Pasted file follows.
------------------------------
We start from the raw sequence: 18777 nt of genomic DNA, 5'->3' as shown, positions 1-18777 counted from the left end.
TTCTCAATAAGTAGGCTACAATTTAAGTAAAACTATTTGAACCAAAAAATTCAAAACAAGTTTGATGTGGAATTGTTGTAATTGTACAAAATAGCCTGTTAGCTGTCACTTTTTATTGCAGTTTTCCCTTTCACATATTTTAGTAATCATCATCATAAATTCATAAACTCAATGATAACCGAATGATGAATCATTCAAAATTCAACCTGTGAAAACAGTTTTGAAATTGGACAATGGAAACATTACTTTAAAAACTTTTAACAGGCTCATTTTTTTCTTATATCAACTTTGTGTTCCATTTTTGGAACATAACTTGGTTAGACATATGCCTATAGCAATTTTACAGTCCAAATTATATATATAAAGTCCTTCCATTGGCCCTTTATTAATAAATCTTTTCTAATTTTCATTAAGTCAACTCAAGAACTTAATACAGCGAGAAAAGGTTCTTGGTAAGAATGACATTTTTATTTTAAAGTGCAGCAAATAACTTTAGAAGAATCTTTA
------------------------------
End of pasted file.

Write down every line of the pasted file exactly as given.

We start from the raw sequence: 18777 nt of genomic DNA, 5'->3' as shown, positions 1-18777 counted from the left end.
TTCTCAATAAGTAGGCTACAATTTAAGTAAAACTATTTGAACCAAAAAATTCAAAACAAGTTTGATGTGGAATTGTTGTAATTGTACAAAATAGCCTGTTAGCTGTCACTTTTTATTGCAGTTTTCCCTTTCACATATTTTAGTAATCATCATCATAAATTCATAAACTCAATGATAACCGAATGATGAATCATTCAAAATTCAACCTGTGAAAACAGTTTTGAAATTGGACAATGGAAACATTACTTTAAAAACTTTTAACAGGCTCATTTTTTTCTTATATCAACTTTGTGTTCCATTTTTGGAACATAACTTGGTTAGACATATGCCTATAGCAATTTTACAGTCCAAATTATATATATAAAGTCCTTCCATTGGCCCTTTATTAATAAATCTTTTCTAATTTTCATTAAGTCAACTCAAGAACTTAATACAGCGAGAAAAGGTTCTTGGTAAGAATGACATTTTTATTTTAAAGTGCAGCAAATAACTTTAGAAGAATCTTTA